Medical wastes have been the reason of thousands of deaths around the world. According to the United Nations Conference on Environment and Development, 5.2 million people including 4 million children die due to medical waste related diseases. Almost 85 percent sharp injuries are caused because of subsequent use and disposal of medical wastes.
Bangladesh Medical Waste Management and Processing Rules 2008 deals with the waste disposal of different medicals and hospitals in our country. There are no other legislation pertaining to management and processing of medical wastes. But with remoter interpretation section 269 of the Penal Code 1860 may be found relatable. The section enumerates, any person who neglectfully or illegally does any act, which may cause the outbreak of contagious disease and harm public health shall be punished with 6 months' imprisonment or fine or both.
In our country, where problems remain unsolvable even with stricter laws, enacting rules is 'a white elephant' to our medical governance. Rule no. 8 of the Medical Waste Management and Processing Rules devises to establish dumping zones in seven divisional areas. However only Dhaka has the only specialised dumping ground for the disposal of medical wastes; that too is very insufficient to meet the demands of increasing number of hospitals in Dhaka. Rule no. 3 prescribes the establishment of 7 divisional authorities in 7 divisions of our country; under this Rule, this was supposed to be done within three months of the enactment of these Rules. Unfortunately, even after 11 years of enactment, neither the divisional authority has been formed nor has anyone looked after the management and disposal of medical wastes.
Rule no. 7 directs the keeping of wastes separate from other general waste during the collection, wrapping, storing and transportation. But almost all the hospitals dispose their wastes by mixing them with general wastes without sterilising the same. As the protected areas for the disposal of medical wastes are not established, the wastes are disposed of in canals or open dumping zone ultimately harming the environment and food chain. Under Rule no. 5, three types of licenses would be given for - (1) wrapping and storing, (2) collection and transportation, and (3) refining and removal to a third party to deal with disposal mechanism. Unfortunately, these three tasks are to be dealt with by a single stakeholder as third party. Ultimately compact disposal mechanism becomes very tough to be realised. The wastes become blended during any of these procedures. Also, training was supposed to be given for a better disposal structure under Rule no. 6 to the third parties. As the divisional authorities were not formed, training for the disposal staffs seems a castle in the air.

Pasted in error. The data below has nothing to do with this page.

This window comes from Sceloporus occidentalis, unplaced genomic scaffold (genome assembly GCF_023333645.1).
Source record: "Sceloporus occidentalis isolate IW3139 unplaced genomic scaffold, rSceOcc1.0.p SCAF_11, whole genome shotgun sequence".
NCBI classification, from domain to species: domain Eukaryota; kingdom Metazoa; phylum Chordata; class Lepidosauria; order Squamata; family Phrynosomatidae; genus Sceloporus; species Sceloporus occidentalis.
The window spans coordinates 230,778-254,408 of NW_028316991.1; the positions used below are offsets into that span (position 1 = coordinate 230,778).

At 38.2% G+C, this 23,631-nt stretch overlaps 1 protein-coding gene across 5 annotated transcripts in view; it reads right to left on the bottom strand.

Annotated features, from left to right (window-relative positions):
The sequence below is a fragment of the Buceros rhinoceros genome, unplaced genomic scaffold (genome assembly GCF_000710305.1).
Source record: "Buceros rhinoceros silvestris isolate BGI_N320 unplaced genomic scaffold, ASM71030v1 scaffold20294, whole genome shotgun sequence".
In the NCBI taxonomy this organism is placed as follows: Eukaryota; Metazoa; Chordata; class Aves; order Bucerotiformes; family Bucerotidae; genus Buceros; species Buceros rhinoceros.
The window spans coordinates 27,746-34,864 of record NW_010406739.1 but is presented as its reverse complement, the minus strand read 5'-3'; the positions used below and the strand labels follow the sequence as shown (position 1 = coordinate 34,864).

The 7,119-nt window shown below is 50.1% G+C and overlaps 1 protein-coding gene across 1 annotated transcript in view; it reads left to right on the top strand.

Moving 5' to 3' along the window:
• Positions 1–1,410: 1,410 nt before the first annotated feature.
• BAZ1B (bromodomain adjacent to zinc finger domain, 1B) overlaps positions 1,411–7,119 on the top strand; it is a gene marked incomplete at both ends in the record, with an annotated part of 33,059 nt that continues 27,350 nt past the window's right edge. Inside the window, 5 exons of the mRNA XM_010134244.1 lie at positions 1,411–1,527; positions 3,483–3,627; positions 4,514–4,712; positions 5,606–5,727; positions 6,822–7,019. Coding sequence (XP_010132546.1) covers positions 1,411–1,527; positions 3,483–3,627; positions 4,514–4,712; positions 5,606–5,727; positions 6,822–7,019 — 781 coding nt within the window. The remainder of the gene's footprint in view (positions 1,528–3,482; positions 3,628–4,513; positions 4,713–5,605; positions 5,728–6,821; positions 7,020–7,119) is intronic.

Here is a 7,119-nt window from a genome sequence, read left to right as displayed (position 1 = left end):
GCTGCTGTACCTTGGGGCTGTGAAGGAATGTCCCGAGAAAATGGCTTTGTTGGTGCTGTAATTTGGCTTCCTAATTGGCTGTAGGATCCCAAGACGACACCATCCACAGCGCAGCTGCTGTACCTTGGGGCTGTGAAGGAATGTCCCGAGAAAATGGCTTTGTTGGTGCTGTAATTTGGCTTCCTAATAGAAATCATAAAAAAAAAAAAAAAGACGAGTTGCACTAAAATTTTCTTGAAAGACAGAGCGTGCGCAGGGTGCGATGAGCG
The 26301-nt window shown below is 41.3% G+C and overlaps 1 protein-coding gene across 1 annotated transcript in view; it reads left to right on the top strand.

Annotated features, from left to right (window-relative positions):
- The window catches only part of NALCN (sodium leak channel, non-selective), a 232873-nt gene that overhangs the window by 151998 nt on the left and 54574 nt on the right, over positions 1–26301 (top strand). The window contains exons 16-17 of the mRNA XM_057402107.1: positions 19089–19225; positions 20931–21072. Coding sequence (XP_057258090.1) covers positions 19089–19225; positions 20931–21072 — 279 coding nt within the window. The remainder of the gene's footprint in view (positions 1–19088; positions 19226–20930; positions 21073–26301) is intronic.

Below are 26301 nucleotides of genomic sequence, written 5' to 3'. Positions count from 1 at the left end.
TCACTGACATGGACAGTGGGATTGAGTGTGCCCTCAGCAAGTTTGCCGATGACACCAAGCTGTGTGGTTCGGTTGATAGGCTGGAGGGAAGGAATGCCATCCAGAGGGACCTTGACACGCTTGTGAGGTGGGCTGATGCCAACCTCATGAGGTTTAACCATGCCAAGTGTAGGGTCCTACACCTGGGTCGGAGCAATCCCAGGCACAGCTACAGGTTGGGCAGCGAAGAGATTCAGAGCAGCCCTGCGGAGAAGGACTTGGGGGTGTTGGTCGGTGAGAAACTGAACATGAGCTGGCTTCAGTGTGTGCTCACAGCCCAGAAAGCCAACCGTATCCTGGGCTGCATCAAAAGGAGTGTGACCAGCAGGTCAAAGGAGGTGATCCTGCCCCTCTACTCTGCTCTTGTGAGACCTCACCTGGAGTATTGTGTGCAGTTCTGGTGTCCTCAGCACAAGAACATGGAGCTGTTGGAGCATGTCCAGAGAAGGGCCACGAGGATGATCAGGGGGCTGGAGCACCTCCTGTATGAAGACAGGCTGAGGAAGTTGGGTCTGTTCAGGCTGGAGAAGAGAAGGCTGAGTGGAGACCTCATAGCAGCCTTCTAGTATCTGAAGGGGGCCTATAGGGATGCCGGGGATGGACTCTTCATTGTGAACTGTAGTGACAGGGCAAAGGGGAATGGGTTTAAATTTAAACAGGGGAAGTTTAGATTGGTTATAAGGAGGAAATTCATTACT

Some NGOs namely Prism Bangladesh Foundation, Nobo Waste Management, Chattogram Seba Songstha and Prodipon etc. are working as third party by making contracts with the hospitals. But this does not meet the demands of healthy waste disposal mechanism. Even the medical care professionals show reluctance towards maintaining comprehensive waste disposal mechanism. Authority alone cannot make any viable change without cooperation from hospitals and their professionals. If any outbreak of epidemics occurs due to such malpractice, health governance of our country will go under serious turmoil.
Ambiguities regarding the approval and determination of license to the third party, or the determination of authority itself need to be revisited. Whether the Department of Environment looks after the waste management and implements the Rules or the City Corporation shall be held responsible for not maintaining the proper mechanisms to dispose the medical wastes, shall be determined as early as possible. All these voids shall be filled with concrete directions. Our country may strictly adopt 'Duty of Care' principle whereby the medical professionals will be assessing risks of disposing medical waste in a particular manner. Further, the medical waste (hazardous waste) shall be separated from the normal waste (non-hazardous waste) by the medical professionals. Then, it may set charges depending on the weight and probable harm may be caused by the wastes following the 'Polluter Pays' principle of international environmental law. The principle prescribes "he who produces hazardous substances, shall carry the responsibility of disposing to save environment from an imminent harm."
Moreover, a single organisation may not be licensed to dispose, transport, collect or remove the medical wastes. Three or four different institutions may be vested and licensed with different responsibilities. Additionally, all hospitals shall collect two certificates, (1) Location certificate, and (2) Environment Clearance Certificate after conclusive Environment Impact Assessment. The assessment must show whether the wastes will be disposed of following the mechanism devised by Medical Waste Management and Processing Rules 2008. Most significantly, the divisional authorities shall be formed and protected disposal zones shall be established within no time to tackle the unseen but foreseeable hazard. Lastly, the Department of Environment, City Corporation and Bangladesh Medical & Dental Council shall work hand in hand for a healthy medical waste disposal system.
The writer is Lecturer in Law, Feni university.